Lyonchhen Dasho Tshering Tobgay, responding to Druk Nyamrup Tshogpa’s (DNT) allegations that the Fiscal Incentives 2016 is unconstitutional because they were not approved by parliament, said that “it is constitutional by precedent and by law”, during Meet The Press on Friday.
Lyonchhen said as far as the government is concerned, providing the fiscal incentives is the government’s prerogative and does not have to go through parliament.
“That’s our interpretation and therefore the government is allowed to declare fiscal incentives,” said Lyonchhen.
DNT in a press release issued recently, had accused the Prime Minister of being a “double standard politician” because during the first ever constitutional case in 2010, when he was the Opposition Leader, he had sued the former government for increasing tax without Parliament’s approval and won the case.
However, Lyonchhen said that if the Supreme Court verdict on the first constitutional case was applied, it is not only the tax incentives that the present government granted that should be collected. The government should also collect taxes that the former government gave from 2013 to the December 31, 2015.
This is because the former government granted fiscal incentives in 2013 without Parliament’s approval although the Supreme Court verdict in 2011 had ruled that fiscal incentives should be passed through parliament.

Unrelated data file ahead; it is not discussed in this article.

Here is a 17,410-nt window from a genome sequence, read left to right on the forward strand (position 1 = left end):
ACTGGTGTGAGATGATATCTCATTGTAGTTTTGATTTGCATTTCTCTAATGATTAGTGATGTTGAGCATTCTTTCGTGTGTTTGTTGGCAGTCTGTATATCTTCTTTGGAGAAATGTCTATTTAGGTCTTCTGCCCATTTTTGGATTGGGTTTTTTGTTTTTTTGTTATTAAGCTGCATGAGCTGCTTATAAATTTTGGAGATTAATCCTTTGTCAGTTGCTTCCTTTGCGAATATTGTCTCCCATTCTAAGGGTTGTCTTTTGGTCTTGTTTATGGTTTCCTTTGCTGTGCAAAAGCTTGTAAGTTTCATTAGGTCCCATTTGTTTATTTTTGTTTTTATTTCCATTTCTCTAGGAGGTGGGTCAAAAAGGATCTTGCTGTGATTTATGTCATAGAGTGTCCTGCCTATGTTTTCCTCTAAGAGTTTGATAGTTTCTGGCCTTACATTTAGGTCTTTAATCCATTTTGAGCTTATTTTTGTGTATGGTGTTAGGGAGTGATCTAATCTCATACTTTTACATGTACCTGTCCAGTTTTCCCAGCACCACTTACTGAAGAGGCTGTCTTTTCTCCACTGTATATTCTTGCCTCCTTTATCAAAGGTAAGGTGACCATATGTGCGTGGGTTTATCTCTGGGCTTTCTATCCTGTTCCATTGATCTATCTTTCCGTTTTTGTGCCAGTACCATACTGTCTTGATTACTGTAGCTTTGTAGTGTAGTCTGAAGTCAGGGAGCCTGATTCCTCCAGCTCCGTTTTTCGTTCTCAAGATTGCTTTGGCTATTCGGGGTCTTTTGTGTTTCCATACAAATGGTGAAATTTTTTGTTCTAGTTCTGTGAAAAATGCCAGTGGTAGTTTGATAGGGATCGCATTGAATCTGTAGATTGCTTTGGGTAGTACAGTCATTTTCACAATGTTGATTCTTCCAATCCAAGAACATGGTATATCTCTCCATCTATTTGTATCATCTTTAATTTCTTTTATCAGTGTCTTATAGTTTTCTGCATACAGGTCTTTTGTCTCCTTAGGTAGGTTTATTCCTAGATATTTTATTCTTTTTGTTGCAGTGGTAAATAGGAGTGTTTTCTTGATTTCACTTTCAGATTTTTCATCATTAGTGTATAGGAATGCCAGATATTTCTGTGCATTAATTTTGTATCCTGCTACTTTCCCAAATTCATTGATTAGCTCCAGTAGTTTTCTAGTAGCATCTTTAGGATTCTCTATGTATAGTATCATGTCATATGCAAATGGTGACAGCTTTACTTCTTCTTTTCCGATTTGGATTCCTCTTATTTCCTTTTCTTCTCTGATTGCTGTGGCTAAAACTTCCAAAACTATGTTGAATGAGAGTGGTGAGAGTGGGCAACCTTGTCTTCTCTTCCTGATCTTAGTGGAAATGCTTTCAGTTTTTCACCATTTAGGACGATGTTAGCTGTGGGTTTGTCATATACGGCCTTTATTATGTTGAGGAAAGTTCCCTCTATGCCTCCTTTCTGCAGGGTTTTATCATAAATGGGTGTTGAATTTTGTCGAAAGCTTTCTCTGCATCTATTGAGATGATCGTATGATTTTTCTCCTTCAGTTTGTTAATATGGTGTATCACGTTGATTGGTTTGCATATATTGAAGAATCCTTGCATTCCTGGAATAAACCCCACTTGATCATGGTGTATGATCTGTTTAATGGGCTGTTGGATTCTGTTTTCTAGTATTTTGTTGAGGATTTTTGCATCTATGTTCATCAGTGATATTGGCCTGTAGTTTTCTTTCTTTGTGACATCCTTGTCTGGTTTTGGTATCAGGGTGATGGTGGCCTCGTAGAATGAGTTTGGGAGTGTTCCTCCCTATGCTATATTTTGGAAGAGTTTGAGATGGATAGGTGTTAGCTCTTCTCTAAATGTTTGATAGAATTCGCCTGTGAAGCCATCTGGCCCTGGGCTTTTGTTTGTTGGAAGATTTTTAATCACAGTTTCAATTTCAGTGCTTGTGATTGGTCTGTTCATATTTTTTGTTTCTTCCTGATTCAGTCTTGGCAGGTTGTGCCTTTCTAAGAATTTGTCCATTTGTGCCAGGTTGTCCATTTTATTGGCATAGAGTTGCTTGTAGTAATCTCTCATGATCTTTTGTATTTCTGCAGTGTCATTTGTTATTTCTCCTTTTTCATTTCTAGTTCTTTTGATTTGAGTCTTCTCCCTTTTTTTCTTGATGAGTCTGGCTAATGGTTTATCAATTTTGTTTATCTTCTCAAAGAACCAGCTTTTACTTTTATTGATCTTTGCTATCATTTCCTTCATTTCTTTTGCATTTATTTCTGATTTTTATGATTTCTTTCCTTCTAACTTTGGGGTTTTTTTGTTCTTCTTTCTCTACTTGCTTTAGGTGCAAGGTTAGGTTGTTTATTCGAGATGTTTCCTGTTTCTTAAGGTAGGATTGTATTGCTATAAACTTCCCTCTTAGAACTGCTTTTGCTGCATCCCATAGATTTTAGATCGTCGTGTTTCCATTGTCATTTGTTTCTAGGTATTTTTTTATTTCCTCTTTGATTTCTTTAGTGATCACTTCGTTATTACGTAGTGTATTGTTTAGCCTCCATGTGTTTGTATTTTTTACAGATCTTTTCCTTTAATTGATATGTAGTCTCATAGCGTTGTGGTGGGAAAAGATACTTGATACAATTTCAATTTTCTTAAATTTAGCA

According to Lyonchhen, the present government gave continuity to the same fiscal incentives from January 1, 2016 to May 8, 2017 and it did not feel the need to pass it through Parliament since the former government had not done so.
Lyonchhen said that the Supreme Court verdict also stated it is the government’s prerogative to decide and declare fiscal incentives or to propose taxes to meet government expenses.
“There was precedence and interpretation by the Supreme Court in which the fiscal incentives was discussed and the Supreme Court clearly mentioned, which provisions of law were illegal and which weren’t. Granting fiscal incentives is not unconstitutional,” said Lyonchhen.
PM cited Chapter 2, Section 3(2) of the Sales Tax, Customs and Excise Act 2000, which states: “On the satisfaction and in public interest, the Ministry of Finance may exempt a person from the payment of Bhutan Sales Tax.”
Chapter 3 Section 5(2) of the Act states: “On the satisfaction and in the public interest, the ministry may exempt a person from the payment of customs duty.”
Following the Supreme Court verdict, the Sales Tax, Customs and Excise Act 2000 was amended in 2012, but Chapter 2, Section 3(2) and Chapter 3 Section 5(2) were retained.
The government also cited Part II, Chapter 3, Section 9 of the Income Tax Act 2001, which states that on satisfaction and in the public interest, the ministry may grant exemption and tax holidays to certain businesses.
During the ninth session of the second parliament, the Fiscal Incentives 2016 was renamed Fiscal Incentives Bill 2017 after the Assembly agreed to treat fiscal incentives as a money bill.
“The finance committee reported this is a money bill and the government accepted it. Not because if it was not introduced as a money bill, it would be illegal but because of the principle behind: we believe it should be a money bill,” said Lyonchhen.
He added that “to impose or alter taxes we have to go to parliament but fiscal incentives are tax holidays and tax breaks for certain duration”.
Meanwhile, Lyonchhen commented that DNT is “desperate to engage” with the government.
According to Lyonchhen, DNT should issue press releases that are well thought out and understand issues before they raise them in so called national interest. “If they just want to be seen or heard, I think the motive is wrong,” said Lyonchhen.
Pema Seldon from Thimphu